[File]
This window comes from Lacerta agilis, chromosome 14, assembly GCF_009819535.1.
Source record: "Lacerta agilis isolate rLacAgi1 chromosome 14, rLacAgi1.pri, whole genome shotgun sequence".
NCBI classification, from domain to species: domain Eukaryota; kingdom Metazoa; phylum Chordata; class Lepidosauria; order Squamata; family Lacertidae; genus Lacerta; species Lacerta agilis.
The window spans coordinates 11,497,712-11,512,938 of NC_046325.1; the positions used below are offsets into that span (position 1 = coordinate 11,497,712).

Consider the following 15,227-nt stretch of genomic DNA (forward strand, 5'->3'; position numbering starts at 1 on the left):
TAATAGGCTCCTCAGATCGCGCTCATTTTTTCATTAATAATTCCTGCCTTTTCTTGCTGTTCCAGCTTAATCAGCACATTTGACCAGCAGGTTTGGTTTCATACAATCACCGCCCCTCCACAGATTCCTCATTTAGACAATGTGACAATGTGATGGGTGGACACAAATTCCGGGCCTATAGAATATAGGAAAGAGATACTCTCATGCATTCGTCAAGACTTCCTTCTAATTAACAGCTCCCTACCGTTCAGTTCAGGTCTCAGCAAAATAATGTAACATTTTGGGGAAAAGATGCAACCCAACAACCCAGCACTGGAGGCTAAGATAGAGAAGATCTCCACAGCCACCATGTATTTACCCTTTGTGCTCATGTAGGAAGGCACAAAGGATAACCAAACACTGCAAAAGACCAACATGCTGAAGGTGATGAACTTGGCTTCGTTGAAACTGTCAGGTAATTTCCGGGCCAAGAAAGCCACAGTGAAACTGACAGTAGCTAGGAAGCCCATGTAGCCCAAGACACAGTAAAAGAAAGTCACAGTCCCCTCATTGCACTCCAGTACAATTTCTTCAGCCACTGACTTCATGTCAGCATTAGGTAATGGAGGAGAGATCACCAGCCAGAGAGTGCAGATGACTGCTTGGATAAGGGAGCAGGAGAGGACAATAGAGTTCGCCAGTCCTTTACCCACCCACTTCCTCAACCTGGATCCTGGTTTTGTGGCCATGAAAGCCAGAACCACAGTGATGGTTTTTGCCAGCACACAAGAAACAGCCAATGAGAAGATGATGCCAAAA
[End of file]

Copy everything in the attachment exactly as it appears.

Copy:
This window comes from Lacerta agilis, chromosome 14, assembly GCF_009819535.1.
Source record: "Lacerta agilis isolate rLacAgi1 chromosome 14, rLacAgi1.pri, whole genome shotgun sequence".
NCBI classification, from domain to species: domain Eukaryota; kingdom Metazoa; phylum Chordata; class Lepidosauria; order Squamata; family Lacertidae; genus Lacerta; species Lacerta agilis.
The window spans coordinates 11,497,712-11,512,938 of NC_046325.1; the positions used below are offsets into that span (position 1 = coordinate 11,497,712).

Consider the following 15,227-nt stretch of genomic DNA (forward strand, 5'->3'; position numbering starts at 1 on the left):
TAATAGGCTCCTCAGATCGCGCTCATTTTTTCATTAATAATTCCTGCCTTTTCTTGCTGTTCCAGCTTAATCAGCACATTTGACCAGCAGGTTTGGTTTCATACAATCACCGCCCCTCCACAGATTCCTCATTTAGACAATGTGACAATGTGATGGGTGGACACAAATTCCGGGCCTATAGAATATAGGAAAGAGATACTCTCATGCATTCGTCAAGACTTCCTTCTAATTAACAGCTCCCTACCGTTCAGTTCAGGTCTCAGCAAAATAATGTAACATTTTGGGGAAAAGATGCAACCCAACAACCCAGCACTGGAGGCTAAGATAGAGAAGATCTCCACAGCCACCATGTATTTACCCTTTGTGCTCATGTAGGAAGGCACAAAGGATAACCAAACACTGCAAAAGACCAACATGCTGAAGGTGATGAACTTGGCTTCGTTGAAACTGTCAGGTAATTTCCGGGCCAAGAAAGCCACAGTGAAACTGACAGTAGCTAGGAAGCCCATGTAGCCCAAGACACAGTAAAAGAAAGTCACAGTCCCCTCATTGCACTCCAGTACAATTTCTTCAGCCACTGACTTCATGTCAGCATTAGGTAATGGAGGAGAGATCACCAGCCAGAGAGTGCAGATGACTGCTTGGATAAGGGAGCAGGAGAGGACAATAGAGTTCGCCAGTCCTTTACCCACCCACTTCCTCAACCTGGATCCTGGTTTTGTGGCCATGAAAGCCAGAACCACAGTGATGGTTTTTGCCAGCACACAAGAAACAGCCAATGAGAAGATGATGCCAAAA